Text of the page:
How and why Sciences Po transformed from a small franco-centric elite school into an international university
The history of Institut d’études politiques de Paris also known as Sciences Po can be divided into three clear eras. The first was its creation in 1871 by Émile Boutmy, an educationist and thinker, to reform the training of top French civil servants, politicians and diplomats, following the humiliating defeat in the Franco-Prussian war of 1870. The second was its restructuring ordered in 1945 by President Charles de Gaulle following the Nazi occupation of France. The third was the opening up of its doors to the world following the appointment of Richard Descoings as its President in 1996.
Such was the effect of Descoings’ transformational leadership spanning 16 years that after his sudden death in a New York hotel in April 2012, education analysts and media around the world went into a tizzy speculating how it would affect the institute. His succession raised interest at the highest level of the state and was marred by controversy. For almost a year the institute battled allegations and scrutiny. The debates grew to such an extent that at one point the detractors of Descoings questioned whether it didn’t make more sense to go back to the institute’s old mission of being a feeder for Ecole Nationale d’Administration (ENA) rather than continue on its internationalisation path and compete with the American universities.
The education minister rejected a first candidate and asked Sciences Po to put a proper procedure in place, which it did, reluctantly at first but at the end of the day successfully. It’s been just a year since the appointment of the new President Frédéric Mion, an alumnus of Sciences Po just like Descoings, and it already seems that order has been restored.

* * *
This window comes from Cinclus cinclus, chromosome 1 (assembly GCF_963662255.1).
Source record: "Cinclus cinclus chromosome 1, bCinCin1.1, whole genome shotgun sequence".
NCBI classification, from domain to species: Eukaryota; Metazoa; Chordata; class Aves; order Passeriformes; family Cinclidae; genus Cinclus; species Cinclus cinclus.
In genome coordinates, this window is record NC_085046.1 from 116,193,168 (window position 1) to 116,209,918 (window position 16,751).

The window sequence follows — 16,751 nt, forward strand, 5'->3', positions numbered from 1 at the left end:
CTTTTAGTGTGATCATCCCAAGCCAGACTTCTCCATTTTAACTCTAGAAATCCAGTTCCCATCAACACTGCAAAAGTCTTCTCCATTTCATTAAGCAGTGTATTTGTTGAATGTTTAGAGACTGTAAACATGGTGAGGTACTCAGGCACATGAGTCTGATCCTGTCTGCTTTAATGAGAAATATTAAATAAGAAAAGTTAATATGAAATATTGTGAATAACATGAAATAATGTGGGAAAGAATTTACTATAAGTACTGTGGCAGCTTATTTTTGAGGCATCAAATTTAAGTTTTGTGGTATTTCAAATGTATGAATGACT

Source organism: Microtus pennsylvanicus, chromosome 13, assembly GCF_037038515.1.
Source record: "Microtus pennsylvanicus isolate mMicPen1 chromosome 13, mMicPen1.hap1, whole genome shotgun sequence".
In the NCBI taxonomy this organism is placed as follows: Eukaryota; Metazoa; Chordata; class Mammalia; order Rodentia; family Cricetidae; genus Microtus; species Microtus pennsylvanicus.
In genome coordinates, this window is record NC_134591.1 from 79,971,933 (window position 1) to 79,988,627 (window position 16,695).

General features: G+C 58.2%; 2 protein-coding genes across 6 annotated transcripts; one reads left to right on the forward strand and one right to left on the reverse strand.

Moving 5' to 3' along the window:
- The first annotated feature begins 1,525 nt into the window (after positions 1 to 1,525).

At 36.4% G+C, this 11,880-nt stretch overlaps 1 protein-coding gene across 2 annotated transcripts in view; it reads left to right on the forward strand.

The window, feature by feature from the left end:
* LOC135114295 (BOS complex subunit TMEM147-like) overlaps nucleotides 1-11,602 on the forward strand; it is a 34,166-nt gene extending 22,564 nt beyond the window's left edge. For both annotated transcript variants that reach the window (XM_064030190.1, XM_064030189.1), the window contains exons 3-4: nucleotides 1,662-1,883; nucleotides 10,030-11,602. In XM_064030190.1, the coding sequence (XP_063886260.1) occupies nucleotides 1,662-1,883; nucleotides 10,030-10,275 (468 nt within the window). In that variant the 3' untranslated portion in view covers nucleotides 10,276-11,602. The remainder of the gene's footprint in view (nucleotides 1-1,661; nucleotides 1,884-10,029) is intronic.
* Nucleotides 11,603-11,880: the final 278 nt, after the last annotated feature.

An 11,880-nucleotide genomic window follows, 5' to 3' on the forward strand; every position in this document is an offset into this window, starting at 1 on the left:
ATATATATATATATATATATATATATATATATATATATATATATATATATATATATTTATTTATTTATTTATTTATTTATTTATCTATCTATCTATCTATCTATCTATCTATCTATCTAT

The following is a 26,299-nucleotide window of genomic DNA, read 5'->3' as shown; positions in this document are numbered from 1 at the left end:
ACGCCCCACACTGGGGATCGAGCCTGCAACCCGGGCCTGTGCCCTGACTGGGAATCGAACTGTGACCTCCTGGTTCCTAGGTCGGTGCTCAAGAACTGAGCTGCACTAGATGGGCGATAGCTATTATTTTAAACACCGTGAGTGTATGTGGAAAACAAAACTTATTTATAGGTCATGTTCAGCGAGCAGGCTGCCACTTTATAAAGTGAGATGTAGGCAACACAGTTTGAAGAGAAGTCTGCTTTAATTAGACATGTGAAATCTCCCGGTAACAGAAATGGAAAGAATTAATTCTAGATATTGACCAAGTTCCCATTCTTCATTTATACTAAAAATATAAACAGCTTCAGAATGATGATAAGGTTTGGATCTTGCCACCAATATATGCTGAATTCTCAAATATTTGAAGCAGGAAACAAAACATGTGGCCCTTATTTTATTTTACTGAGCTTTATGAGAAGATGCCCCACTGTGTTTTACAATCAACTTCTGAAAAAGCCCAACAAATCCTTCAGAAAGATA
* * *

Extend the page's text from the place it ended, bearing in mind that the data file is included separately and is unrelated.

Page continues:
Mion has made it clear that the university will stay on the path that was set by Descoings. On his recent visit to India he made it even clearer that internationalisation will remain a big focus for the University. He signed MoUs for student and faculty exchange with Delhi University, Presidency University and Ashoka University.
But why focus on internationalisation now? Francis Vérillaud, Vice President and Director of International Affairs and Exchanges at Sciences Po has the answer. “Our world is becoming very complicated with a lot of issues and conflicts. It’s our responsibility to educate and train people to grasp this complexity. And it can be done better when there’s diversity in the student profile. Not just of nationality and culture but also of economical and sociological backgrounds. For a Social Science university it makes even more sense to attract students from diverse backgrounds. By getting non-French and non-elite students you are bringing in new languages, ways of thinking and perspectives.”
Talking about why the university and Descoings decided to take this route, Mion says, “My predecessor realised that if we were to remain Francocentric then Sciences Po would condemn itself to irrelevance and extinction.”
What are the challenges?
So how difficult was it to take the leap? Did the University face any opposition? Vérillaud says, “Change is always difficult and for my generation even more so.” He says that what they faced was not really opposition, but tension related to a change in identity. A 140-year-old institution becomes a part of the country’s identity. A change in student profile from only French to almost 50 per cent international students would mean a disturbance in the old order.
Sciences Po is subsidized and financed partially by the French tax payers; does that mean that it is being unfair to the taxpayers by targeting international students? “No. The French tax payers can and should understand that they are paying for the best university in France. In a world without borders the best university is one that has the capacity to attract students from wherever they are in the world,” asserts Vérillaud.